75 years on, Israel remains addicted to aggression

Children play in the rubble of a destroyed house.

Three boys talk in the rubble of a house destroyed in an Israeli airstrike during the latest assault on Gaza.

Omar Al-Dirawi APA images

In the Palestinian memory, May will always be associated with the Nakba.

The ethnic cleansing of the native Palestinian population from their homes and lands in 1947-49 was foundational to the creation of Israel.

It was only with the forced expulsion of 750,000 to 1 million Palestinians – as well as the killing of thousands of others, many in tens of massacres across Palestine – that the emerging Zionist state could secure a Jewish majority.

But clearly the colonial state is not yet feeling either satisfied or safe. On the contrary.

This month, May 2023, 75 years after the Nakba, Palestine has endured a series of new Israeli assaults.

On 2 May, the Palestinian prisoner Khader Adnan died in an Israeli prison after nearly three months of hunger strike. He embarked on the hunger strike in protest at his administrative detention – detention without charge or trial.

Adnan spent eight years on and off in Israeli prison, mostly in administrative detention.

His death could not have been an accident. Israel was aware that he needed urgent healthcare, yet none was proffered and he was not transferred to hospital.

He was allowed to die on purpose in order to deter other prisoners from engaging in similar hunger strikes.

His death triggered a major Israeli assault, which started on 9 May, when Israeli warplanes struck a number of residential buildings in Gaza where families were sleeping.

The first strikes killed 12 and injured 20. Among the victims were three Islamic Jihad fighters along with their wives and children.

That first assault was followed by several others over five days. At least 33 Palestinians were killed, the majority civilians, including seven children.

Murderous May

Israel has killed some 140 Palestinians in both the West Bank and Gaza since the beginning of 2023.

Since the 1948 Nakba, Israel has killed over 100,000 Palestinians, and destroyed at least 130,000 homes and other structures.

Since the occupation of the rest of historic Palestine in 1967, Israel has imprisoned more than a million Palestinians while still depriving Palestinian refugees from returning to their homes and villages.

And in recent years, May has become the killing month.

In 2021, an Israeli assault on Jerusalem’s al-Aqsa mosque led to a broad confrontation with Palestinians across Palestine, resulting in the killing of 256 Palestinians in Gaza, including 66 children and 40 women.

Last May, an Israeli sniper killed renowned Palestinian journalist Shireen Abu Akleh, while she was working in Jenin.

A few days later, Israeli police attacked her funeral in Jerusalem.

Such wanton violence suggests that Israel’s ethnic cleansing project has not finished. A state based on aggression and the systematic terrorizing of Palestine’s native population will not rest easy until the project started in 1948 is complete.

But in 75 years, Israel has not yet succeeded to back up its foundational lie that Palestine was a land with no people by obliterating the Palestinian people, their memory, their history or their refusal to give up.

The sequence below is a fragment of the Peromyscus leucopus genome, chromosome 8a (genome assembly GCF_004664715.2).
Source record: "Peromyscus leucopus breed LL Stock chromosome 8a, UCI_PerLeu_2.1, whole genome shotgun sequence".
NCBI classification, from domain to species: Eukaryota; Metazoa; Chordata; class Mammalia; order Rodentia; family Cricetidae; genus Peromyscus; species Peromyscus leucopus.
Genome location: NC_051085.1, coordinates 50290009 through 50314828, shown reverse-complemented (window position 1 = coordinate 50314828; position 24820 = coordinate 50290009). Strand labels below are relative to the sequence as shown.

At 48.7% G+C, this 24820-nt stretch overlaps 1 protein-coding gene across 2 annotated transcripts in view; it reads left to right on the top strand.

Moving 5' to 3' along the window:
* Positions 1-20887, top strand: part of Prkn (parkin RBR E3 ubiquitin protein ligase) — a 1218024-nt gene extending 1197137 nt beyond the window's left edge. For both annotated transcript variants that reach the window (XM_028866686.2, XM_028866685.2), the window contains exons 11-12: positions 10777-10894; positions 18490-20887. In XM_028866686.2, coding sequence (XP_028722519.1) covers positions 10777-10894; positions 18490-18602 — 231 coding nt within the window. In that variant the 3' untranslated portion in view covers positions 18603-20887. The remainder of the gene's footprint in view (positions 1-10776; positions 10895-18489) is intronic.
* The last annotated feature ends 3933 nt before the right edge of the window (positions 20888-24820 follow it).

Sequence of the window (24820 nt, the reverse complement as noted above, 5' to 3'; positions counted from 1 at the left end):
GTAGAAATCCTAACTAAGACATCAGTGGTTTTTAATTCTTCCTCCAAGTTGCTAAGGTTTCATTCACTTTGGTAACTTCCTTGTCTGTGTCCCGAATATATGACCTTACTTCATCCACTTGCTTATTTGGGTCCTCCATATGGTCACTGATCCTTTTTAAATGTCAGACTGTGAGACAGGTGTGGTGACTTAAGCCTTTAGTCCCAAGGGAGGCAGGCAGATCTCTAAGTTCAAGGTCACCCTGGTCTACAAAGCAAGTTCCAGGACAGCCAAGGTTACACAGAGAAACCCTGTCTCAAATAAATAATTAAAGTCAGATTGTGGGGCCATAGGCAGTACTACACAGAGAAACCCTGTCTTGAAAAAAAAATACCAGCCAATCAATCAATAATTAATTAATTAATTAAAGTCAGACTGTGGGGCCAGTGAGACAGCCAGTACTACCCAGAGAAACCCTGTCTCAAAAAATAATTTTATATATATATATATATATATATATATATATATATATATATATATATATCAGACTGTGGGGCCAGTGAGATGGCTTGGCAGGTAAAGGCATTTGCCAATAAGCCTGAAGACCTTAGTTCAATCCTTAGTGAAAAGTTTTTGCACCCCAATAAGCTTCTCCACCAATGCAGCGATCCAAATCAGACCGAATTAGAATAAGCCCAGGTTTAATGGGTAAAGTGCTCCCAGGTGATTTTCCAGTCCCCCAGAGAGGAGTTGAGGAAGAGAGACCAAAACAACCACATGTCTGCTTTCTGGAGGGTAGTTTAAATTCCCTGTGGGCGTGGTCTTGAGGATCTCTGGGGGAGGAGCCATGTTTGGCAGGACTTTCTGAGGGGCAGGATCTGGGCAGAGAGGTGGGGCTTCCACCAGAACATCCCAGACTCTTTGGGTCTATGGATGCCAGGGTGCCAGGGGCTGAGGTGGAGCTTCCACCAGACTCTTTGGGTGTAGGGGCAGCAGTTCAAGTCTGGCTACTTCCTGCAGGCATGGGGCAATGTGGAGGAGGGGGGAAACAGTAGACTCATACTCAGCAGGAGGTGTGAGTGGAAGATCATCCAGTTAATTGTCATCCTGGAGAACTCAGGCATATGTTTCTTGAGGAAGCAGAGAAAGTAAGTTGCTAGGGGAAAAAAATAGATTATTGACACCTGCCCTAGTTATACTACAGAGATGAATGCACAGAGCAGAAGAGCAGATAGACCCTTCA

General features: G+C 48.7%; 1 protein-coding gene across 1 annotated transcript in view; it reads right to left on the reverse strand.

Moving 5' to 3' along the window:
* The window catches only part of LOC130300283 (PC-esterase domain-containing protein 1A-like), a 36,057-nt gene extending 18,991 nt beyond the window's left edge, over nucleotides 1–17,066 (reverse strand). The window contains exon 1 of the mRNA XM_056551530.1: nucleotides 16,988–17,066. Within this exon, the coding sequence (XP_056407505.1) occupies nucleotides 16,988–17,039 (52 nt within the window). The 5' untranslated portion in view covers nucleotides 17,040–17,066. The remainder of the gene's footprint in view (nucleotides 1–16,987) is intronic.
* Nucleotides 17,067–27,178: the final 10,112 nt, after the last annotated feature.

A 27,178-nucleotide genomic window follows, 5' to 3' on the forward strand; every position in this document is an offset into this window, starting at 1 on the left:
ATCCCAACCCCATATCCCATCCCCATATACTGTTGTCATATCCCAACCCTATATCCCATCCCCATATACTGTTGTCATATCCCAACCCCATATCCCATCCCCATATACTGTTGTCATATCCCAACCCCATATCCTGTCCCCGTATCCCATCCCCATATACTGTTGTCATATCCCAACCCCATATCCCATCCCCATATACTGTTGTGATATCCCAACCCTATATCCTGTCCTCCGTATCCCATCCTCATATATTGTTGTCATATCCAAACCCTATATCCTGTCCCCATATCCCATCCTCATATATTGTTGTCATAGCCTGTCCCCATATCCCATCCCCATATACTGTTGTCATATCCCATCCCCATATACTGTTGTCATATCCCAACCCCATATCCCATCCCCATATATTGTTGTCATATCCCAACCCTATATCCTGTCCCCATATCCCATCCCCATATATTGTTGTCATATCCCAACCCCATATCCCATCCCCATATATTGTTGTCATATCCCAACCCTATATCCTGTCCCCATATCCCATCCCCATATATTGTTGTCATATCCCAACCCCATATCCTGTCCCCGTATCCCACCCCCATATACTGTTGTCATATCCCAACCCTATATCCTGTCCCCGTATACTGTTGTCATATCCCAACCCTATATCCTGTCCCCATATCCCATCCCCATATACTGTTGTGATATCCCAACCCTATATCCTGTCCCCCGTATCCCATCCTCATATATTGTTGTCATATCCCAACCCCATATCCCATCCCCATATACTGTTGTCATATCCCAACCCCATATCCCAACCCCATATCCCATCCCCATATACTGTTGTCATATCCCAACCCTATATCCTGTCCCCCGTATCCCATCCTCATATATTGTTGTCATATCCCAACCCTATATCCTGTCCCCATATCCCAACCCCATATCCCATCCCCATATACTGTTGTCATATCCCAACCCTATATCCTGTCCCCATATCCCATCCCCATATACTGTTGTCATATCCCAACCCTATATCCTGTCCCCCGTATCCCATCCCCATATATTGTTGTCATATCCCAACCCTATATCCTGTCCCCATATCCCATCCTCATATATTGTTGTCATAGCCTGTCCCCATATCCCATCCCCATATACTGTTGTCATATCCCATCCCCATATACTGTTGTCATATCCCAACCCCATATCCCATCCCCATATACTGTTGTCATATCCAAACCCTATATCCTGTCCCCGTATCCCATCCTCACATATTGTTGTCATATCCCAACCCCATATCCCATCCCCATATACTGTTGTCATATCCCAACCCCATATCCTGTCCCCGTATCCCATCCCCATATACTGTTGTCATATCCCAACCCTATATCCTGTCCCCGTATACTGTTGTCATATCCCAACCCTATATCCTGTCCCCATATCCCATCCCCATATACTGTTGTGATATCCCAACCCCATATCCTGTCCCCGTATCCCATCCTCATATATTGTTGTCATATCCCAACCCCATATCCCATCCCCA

Fear and loathing

In other words, Israel is fearful and agitated. It lives in constant obsession with being surrounded by danger.

In light of such logic, the existence of Palestinians in Palestine alone is incendiary to the colonial state.

After the latest Israeli aggression on Gaza, which saw at least six Islamic Jihad leaders assassinated, Israel projected arrogance. Benjamin Netanyahu, Israel’s prime minister, declared that Israel’s assault had “changed the balance of deterrence,” and proudly announced that Israel’s flag march – an annual right-wing nationalist assertion of sovereignty over occupied Jerusalem – would proceed as planned.

Stable (and sane) countries do not feel the need to prove sovereignty over the cities they claim as capitals. It is a symbol of deep-seated malaise that Israel considers it a glorious victory after 56 years of occupation to organize a march for settlers to wave flags in Jerusalem.

The flag march is a victory only in the way the Israeli military’s ability to kill and detain Palestinians, or encage them with checkpoints, is a victory: It is made possible only through overwhelming force and the continued support of Western governments.

The hollow victory is not a defeat for Palestinians who continue to struggle to preserve their existence despite the tremendous suffering and military violence they have to confront.

The Nakba, in other words, is not merely a past event. It is an ongoing reality Palestinians live, where every day brings more killings, closures, detentions, home demolitions, racial discrimination, humiliation and segregation.

Israel cannot give up its inherently violent colonial nature precisely because it was established by uprooting a people from their homeland. The continued presence of Palestinians on part of their land directly contradicts the Zionist narrative of how Israel emerged.

Israel is still in denial, and believes the only way for it to continue to exist is through the ethnic cleansing and cancellation of Palestine’s indigenous people.

Every new Israeli crime maximizes Palestinian suffering. But it also demonstrates that far from being confident and at ease with itself, Israel is a state of fear and insecurity.

Ahmed Abu Artema is a Palestinian writer, activist and refugee from Ramle.